Do your homework.
If you are interviewing an individual or organization that receives many interview requests, do a search in a database like Factiva or Lexis Nexis or even Google News to look at the topics and issues they have spoken about already. Be sure to read over any literature, websites, or social media accounts the individual or organization runs or hosts. Look to see if you find the answers to your basic questions on those sites and in past articles. Based on that information, what questions can you ask during your interview to get new information about this topic?
Example: You are interviewing a representative from a local animal rescue group about their views on “breed specific legislation” in neighborhoods and cities. Because you did your homework, instead of asking “What are your thoughts on breed specific legislation?” you can ask “How could breed specific legislation impact your goal of zero stray animals on local streets?” The latter giving you new information and a better, more illuminating answer.
Open-ended questions are your best bet. They begin with “Who, What, When, Where, Why, and How.” Open ended questions allow interviewees to open up, provide expansive answers and give great information. Only use closed-ended questions when you need a direct yes or no answer. Don’t combine questions as most people will forget or purposely skip part of a question. Only ask one question at a time.
Example: You are crafting questions to ask a local politician running for re-election in her district. You decide to ask mostly open-ended questions to gain more information and to make the interview feel more like a “chat”, however you decide to ask her directly, yes or no, if she will vote in favor of a controversial transportation bill proposed by the city if she is re-elected.
Make a plan.
Write out the questions you want to ask and prioritize the most important ones first. Interviews can derail quickly if you aren’t prepared. Make a list of the questions you need answers to and a list of back up questions that would be nice to ask but aren’t the core questions you need answers to. If you are new to interviewing, practice with a friend. Interviews are a mix of Q&A and regular conversation. Remember that no one likes to be interrogated but a completely unstructured interview will leave you with nothing of use. So practice is the only way to get better at this balancing act. Practicing with a peer can also help you determine if a question is clear and easy to understand or if you need to go back and rework the question.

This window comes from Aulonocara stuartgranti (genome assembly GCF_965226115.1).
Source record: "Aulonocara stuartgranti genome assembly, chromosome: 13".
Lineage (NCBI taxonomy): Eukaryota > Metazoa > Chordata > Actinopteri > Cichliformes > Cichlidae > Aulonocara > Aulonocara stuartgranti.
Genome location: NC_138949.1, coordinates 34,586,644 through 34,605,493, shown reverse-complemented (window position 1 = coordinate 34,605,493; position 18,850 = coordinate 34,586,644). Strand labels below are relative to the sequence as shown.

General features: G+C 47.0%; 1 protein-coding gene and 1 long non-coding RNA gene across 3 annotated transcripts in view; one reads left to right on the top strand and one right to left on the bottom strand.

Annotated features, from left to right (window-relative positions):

Example: It’s Monday morning, you’ve scheduled an interview for Thursday with a local business professional who is opening a new ride share company, but only has 20 minutes to spare to talk to you. You spend Monday doing background research, Tuesday formulating your questions, and Wednesday practicing your questions with a friend. Your mock interview lasts 35 minutes so you decide to move two questions to your back up list. Your interview on Thursday goes smoothly and you have a lot of great quotes for your story.
Look and Listen.
Good interviewers know when to embrace the awkward silence and take a look around the room. Don’t be afraid of silence or pauses. Ask your question, then wait for the person to answer. If you rush to fill the silence, you’ll miss out on critical information or a great quote. Also remember that your surroundings tell the story just as much as the person you are interviewing. It’s why you’re doing this task face to face (or maybe over the phone) and not just sending an email. Take note of what you see and/or hear in the room or building around you.
Example: You’re interviewing a person about a large check that has made its way to a suspicious account. You ask your question and remain silent. The interviewee, uncomfortable with the silence, blurts out incriminating information. Congratulations, you’re Bob Woodward!
Record your interview. While you’ll be taking notes as you talk with your interviewee, you should also record the interview and transcribe it later. Recording your interview can help you become a better interviewer by reviewing what seemed to work and what did not during your interview process. It can also help clear up any miscommunications or issues regarding hearsay or off the record remarks. In Texas, only one party needs consent to be recorded, meaning as long as you are one of the participants in the conversation, you do not have to notify the other parties that you are recording if you think it will influence their honest answers.
Example: You interviewed a legal expert about an ongoing trial and quoted them in your story. The day the story comes out, the legal expert says that what they told you was “off the record” and they are going to sue you. Fortunately, you recorded and transcribed your interview and at no time during the interview did the interviewee say that any information was off the record. You are in the clear.
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